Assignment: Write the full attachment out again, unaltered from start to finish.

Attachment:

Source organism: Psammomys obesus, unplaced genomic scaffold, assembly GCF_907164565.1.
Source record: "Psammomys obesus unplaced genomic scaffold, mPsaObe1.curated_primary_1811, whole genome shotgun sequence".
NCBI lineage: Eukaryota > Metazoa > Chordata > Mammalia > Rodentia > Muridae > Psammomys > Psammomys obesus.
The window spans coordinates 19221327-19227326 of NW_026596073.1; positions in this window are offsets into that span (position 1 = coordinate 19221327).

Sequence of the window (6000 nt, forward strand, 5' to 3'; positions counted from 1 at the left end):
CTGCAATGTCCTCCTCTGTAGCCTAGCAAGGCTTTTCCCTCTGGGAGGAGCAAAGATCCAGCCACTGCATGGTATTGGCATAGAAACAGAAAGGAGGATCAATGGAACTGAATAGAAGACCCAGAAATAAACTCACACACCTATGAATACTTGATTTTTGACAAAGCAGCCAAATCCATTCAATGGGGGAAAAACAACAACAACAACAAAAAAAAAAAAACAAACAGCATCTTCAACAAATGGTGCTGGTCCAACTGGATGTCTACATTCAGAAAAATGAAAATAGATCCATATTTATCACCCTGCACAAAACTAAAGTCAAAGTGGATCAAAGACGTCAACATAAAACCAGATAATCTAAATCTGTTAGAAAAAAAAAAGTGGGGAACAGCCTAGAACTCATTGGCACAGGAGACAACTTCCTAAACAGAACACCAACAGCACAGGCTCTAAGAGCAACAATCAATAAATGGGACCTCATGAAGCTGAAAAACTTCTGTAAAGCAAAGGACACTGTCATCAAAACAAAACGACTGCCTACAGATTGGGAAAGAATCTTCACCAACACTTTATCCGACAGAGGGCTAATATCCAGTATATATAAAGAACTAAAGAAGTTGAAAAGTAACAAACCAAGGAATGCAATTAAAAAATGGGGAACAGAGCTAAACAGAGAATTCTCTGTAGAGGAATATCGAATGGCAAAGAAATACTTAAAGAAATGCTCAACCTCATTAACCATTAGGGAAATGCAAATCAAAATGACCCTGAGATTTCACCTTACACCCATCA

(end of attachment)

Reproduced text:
Source organism: Psammomys obesus, unplaced genomic scaffold, assembly GCF_907164565.1.
Source record: "Psammomys obesus unplaced genomic scaffold, mPsaObe1.curated_primary_1811, whole genome shotgun sequence".
NCBI lineage: Eukaryota > Metazoa > Chordata > Mammalia > Rodentia > Muridae > Psammomys > Psammomys obesus.
The window spans coordinates 19221327-19227326 of NW_026596073.1; positions in this window are offsets into that span (position 1 = coordinate 19221327).

Sequence of the window (6000 nt, forward strand, 5' to 3'; positions counted from 1 at the left end):
CTGCAATGTCCTCCTCTGTAGCCTAGCAAGGCTTTTCCCTCTGGGAGGAGCAAAGATCCAGCCACTGCATGGTATTGGCATAGAAACAGAAAGGAGGATCAATGGAACTGAATAGAAGACCCAGAAATAAACTCACACACCTATGAATACTTGATTTTTGACAAAGCAGCCAAATCCATTCAATGGGGGAAAAACAACAACAACAACAAAAAAAAAAAAACAAACAGCATCTTCAACAAATGGTGCTGGTCCAACTGGATGTCTACATTCAGAAAAATGAAAATAGATCCATATTTATCACCCTGCACAAAACTAAAGTCAAAGTGGATCAAAGACGTCAACATAAAACCAGATAATCTAAATCTGTTAGAAAAAAAAAAGTGGGGAACAGCCTAGAACTCATTGGCACAGGAGACAACTTCCTAAACAGAACACCAACAGCACAGGCTCTAAGAGCAACAATCAATAAATGGGACCTCATGAAGCTGAAAAACTTCTGTAAAGCAAAGGACACTGTCATCAAAACAAAACGACTGCCTACAGATTGGGAAAGAATCTTCACCAACACTTTATCCGACAGAGGGCTAATATCCAGTATATATAAAGAACTAAAGAAGTTGAAAAGTAACAAACCAAGGAATGCAATTAAAAAATGGGGAACAGAGCTAAACAGAGAATTCTCTGTAGAGGAATATCGAATGGCAAAGAAATACTTAAAGAAATGCTCAACCTCATTAACCATTAGGGAAATGCAAATCAAAATGACCCTGAGATTTCACCTTACACCCATCA